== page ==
To ensure undisrupted business, large Internet companies need to closely monitor various KPIs (e.g., Page Views, number of online users, and number of orders) of its Web applications, to accurately detect anomalies and trigger timely troubleshooting/mitigation. However, anomaly detection for these seasonal KPIs with various patterns and data quality has been a great challenge, especially without labels.
To address this challenge, we propose to use a GAN variant known as the adversarial autoencoder (AAE) to transform the high-dimensional multimodal data distributions into low-dimensional unimodal latent distributions with well-defined tail probability. To the best of our knowledge, our method is the first data augmentation technique focused on improving performance in unsupervised anomaly detection.
One-class support vector machine (OC-SVM) for a long time has been one of the most effective anomaly detection methods and extensively adopted in both research as well as industrial applications. To the best of our knowledge, this is the first work to study the interpretability of deep learning in anomaly detection.
Use of an AE as a normal model is a state-of-the-art technique for unsupervised-ADS. To calculate the TPR in the objective function, we consider that the set of anomalous sounds is the complementary set of normal sounds and simulate anomalous sounds by using a rejection sampling algorithm.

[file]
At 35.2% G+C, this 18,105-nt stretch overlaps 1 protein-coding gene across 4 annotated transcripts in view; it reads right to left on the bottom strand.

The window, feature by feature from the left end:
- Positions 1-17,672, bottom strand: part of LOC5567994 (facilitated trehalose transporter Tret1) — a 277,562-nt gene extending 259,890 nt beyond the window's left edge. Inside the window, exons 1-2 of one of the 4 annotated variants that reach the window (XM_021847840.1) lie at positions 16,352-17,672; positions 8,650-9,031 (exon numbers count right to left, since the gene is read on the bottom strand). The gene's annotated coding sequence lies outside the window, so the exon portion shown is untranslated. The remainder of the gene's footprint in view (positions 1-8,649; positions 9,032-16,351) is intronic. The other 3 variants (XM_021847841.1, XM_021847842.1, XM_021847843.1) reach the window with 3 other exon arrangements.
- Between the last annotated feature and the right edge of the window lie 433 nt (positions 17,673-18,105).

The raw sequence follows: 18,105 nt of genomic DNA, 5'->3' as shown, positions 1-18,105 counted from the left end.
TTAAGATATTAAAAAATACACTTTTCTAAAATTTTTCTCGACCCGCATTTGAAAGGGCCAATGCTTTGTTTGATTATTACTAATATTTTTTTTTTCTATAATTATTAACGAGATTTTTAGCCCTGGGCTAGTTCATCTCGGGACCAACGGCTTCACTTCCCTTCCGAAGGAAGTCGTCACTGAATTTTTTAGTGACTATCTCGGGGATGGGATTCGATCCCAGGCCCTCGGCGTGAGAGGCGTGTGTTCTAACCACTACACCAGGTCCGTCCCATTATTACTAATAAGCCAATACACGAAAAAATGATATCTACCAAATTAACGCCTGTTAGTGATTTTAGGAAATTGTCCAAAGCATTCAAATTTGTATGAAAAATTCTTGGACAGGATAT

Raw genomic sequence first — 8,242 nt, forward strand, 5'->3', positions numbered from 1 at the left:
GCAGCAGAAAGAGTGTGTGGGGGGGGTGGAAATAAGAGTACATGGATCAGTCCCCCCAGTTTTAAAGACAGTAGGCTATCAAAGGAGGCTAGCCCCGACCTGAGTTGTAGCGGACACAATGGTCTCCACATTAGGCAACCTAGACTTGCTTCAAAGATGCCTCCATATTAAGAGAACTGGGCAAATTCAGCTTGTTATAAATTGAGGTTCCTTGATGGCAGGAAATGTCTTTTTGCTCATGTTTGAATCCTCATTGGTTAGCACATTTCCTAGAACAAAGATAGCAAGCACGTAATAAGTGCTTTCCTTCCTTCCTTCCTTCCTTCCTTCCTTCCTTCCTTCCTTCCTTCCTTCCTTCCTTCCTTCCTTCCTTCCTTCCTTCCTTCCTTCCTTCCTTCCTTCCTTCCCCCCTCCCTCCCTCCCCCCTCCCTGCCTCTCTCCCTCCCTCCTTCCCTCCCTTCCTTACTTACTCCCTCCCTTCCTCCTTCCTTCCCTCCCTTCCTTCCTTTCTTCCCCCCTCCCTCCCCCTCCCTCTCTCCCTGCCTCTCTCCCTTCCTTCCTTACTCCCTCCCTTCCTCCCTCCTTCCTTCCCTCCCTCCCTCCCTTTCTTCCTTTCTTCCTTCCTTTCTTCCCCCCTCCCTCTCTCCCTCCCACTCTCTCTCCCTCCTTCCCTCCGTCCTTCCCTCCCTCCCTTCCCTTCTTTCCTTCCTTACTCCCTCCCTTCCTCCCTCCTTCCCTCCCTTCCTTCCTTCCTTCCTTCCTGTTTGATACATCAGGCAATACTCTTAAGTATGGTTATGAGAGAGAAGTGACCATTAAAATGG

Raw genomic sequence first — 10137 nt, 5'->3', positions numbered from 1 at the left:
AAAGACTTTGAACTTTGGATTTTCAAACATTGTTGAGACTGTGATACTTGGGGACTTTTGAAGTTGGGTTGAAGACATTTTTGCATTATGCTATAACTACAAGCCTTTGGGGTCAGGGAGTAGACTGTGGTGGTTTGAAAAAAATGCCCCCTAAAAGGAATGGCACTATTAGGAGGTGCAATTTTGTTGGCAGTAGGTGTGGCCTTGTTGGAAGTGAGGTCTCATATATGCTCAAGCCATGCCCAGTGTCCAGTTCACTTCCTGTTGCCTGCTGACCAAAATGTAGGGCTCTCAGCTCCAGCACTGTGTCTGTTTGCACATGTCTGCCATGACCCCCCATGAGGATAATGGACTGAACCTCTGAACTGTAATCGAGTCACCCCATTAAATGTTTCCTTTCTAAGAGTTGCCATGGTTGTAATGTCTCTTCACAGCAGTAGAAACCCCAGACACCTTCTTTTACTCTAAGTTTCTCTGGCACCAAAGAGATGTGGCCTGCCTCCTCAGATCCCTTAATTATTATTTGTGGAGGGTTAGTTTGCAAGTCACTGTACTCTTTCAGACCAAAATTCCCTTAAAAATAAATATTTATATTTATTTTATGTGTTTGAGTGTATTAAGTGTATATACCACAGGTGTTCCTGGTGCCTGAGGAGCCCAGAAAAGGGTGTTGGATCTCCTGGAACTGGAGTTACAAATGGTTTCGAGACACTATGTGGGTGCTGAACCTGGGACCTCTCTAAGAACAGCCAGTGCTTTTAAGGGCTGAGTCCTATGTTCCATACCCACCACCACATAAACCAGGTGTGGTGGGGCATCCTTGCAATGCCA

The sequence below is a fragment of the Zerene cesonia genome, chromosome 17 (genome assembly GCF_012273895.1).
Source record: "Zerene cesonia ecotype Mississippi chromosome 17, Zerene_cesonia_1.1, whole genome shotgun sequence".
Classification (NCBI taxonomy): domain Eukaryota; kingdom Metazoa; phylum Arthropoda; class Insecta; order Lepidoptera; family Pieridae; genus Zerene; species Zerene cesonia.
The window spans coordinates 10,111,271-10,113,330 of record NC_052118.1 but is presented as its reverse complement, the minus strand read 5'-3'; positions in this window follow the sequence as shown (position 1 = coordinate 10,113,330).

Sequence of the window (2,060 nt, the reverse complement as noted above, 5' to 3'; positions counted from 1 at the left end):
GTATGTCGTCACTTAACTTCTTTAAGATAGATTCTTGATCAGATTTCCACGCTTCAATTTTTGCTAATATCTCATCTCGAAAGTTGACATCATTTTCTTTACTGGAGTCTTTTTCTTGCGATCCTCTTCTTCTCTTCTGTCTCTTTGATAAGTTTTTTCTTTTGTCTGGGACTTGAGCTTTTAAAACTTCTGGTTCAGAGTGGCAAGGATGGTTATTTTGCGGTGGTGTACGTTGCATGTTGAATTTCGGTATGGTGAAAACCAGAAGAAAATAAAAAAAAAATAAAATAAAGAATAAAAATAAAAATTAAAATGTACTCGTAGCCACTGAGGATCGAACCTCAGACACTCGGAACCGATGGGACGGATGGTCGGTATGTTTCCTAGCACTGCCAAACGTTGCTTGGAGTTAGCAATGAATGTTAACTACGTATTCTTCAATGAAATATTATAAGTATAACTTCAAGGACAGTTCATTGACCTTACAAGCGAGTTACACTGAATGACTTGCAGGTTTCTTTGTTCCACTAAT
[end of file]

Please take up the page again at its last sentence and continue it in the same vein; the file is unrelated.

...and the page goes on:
We evaluate methods for applying unsupervised anomaly detection to cybersecurity applications on computer network traffic data, or flow. We borrow from the natural language processing literature and conceptualize flow as a sort of "language" spoken between machines.
A target-independent band selection method based on statistical principles is a versatile tool for solving this problem in different practical applications. In this paper we present an analysis of a general algorithm for band selection based on higher order cumulants.
Obtaining models that capture imaging markers relevant for disease progression and treatment monitoring is challenging. Models are typically based on large amounts of data with annotated examples of known markers aiming at automating detection.